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How to Convert Image to Word onAndroid PhonesLong gone are the times where the only way to digitize something written on paper was to retype it on a computer. That was a really painful and time-consuming process. 
Just imagine students with hundreds of notes and study materials trying to digitize them all. Or stay at home moms trying to digitize their recipes so they wouldn't have them laying around the kitchen in a paper form. You could also imagine the struggle of a businessman trying to digitize tons of reports or other financial documents.

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MIKE - Black Soap Music Album Reviews

MIKE - Black Soap Music Album Reviews
The 19-year-old rapper’s latest project is a quest of self-discovery that serves as a reminder of the power and dexterity New York’s new vanguard of artists.

The easy gripe with what most people consider “lyrical” rap is that it’s preachy, that it fills space with excessive pontificating. True, words are messy, easy to trip over and to misuse. But the best artists know that the right words can hit you over the head, landing squarely in the quietest corner of your mind. MIKE, a 19-year-old rapper living in Brooklyn, works diligently to find out which words do exactly that. Over the span of several self-released projects, including last year’s excellent May God Bless Your Hustle, the rapper exhibits a knack for packing big ideas in just a handful of phrases. On his latest, the seven-track EP Black Soap, words are a tool of liberation.

The album is billed as “a collection of songs for black and brown excellence,” and a recurring theme is the discovery, and ultimate love, of self. Black Soap is itself a product of self-discovery. Last fall, MIKE traveled to his childhood hometown of London to record the record as well as reconnect with his mother who, after challenges with immigration, was separated from MIKE when he was a child. The record opens with a prayer from his mother spoken in their native Yoruba dialect. The language centers MIKE’s existence underneath his mom, the first of many tendrils of this sort of cultural specificity. The album art, made by the Brooklyn-based designers Abraham El-Makawy and Isaac Baird, takes its inspiration from black soap packaging found all over West Africa. The ebullient syncopation of the track “Of Home” is likely familiar to anyone who's ever attended the types of Nigerian celebrations that extend into the wee hours of the morning. “You can tell by my nose I’m a king” he raps on the song, alluding to distinctly African facial features as a source of pride.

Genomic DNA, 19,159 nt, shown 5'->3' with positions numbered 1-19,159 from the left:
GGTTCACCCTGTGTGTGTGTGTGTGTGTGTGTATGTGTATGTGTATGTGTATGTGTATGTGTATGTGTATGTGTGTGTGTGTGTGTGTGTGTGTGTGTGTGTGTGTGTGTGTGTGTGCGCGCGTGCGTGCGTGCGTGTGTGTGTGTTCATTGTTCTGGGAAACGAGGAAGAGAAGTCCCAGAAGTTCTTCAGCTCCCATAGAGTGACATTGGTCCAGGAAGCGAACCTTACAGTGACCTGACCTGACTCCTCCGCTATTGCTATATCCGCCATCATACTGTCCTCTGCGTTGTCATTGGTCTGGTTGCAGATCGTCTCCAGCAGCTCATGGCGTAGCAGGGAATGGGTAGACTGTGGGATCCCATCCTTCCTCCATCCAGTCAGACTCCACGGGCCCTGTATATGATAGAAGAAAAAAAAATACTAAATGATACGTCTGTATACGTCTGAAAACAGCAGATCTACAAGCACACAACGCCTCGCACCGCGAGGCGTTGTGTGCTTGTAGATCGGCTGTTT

As a lyricist, MIKE is fleet. He earns comparisons to baritone rappers MF DOOM and Earl Sweatshirt by exhibiting the same penchant for inventive and unexpected rhyme schemes, but MIKE isn’t a mere copycat. It’s more like the lo-fi style of those benchmarks found him—a means to get out what he needs to say. “I know the truth I’m tryna get it out my teeth,” he raps on “Ministry.”

Thematically, Black Soap is dead-set on growth. Challenges with depression color the lyrics across all of MIKE’s projects, but rather than languish in gloom, he finds the power within, and much of Black Soap feels like the first ray of light after a bout with darkness. “Remind me that I’m real/Remind me that I’m still here/Remind me that I will,” he raps on “God Save the Queen.” One of MIKE’s greatest strengths as a writer is his level of self-awareness, of both his physical presence as a black man in America, and of his emotional self. “Love is scary but it’s cheap,” he reminds us on “Ministry,” juxtaposing the brutal financial reality of New York with the need for connection.

The instrumentation on Black Soap was provided by Standing on the Corner, a crew of creatives in New York that, like MIKE’s sLUms collective, offers a decidedly more ground-level perspective of life in the city. It’s a commitment to authenticity that makes MIKE one of the more exciting young voices in rap today. If the darlings of the streaming era are the glitzy glass skyrises that litter Brooklyn, MIKE and sLUms are the neighborhood bodega still going strong. And while lyricism has slowly become synonymous with holier-than-thou didacticism, Black Soap reminds us of what’s possible when you choose your words carefully.

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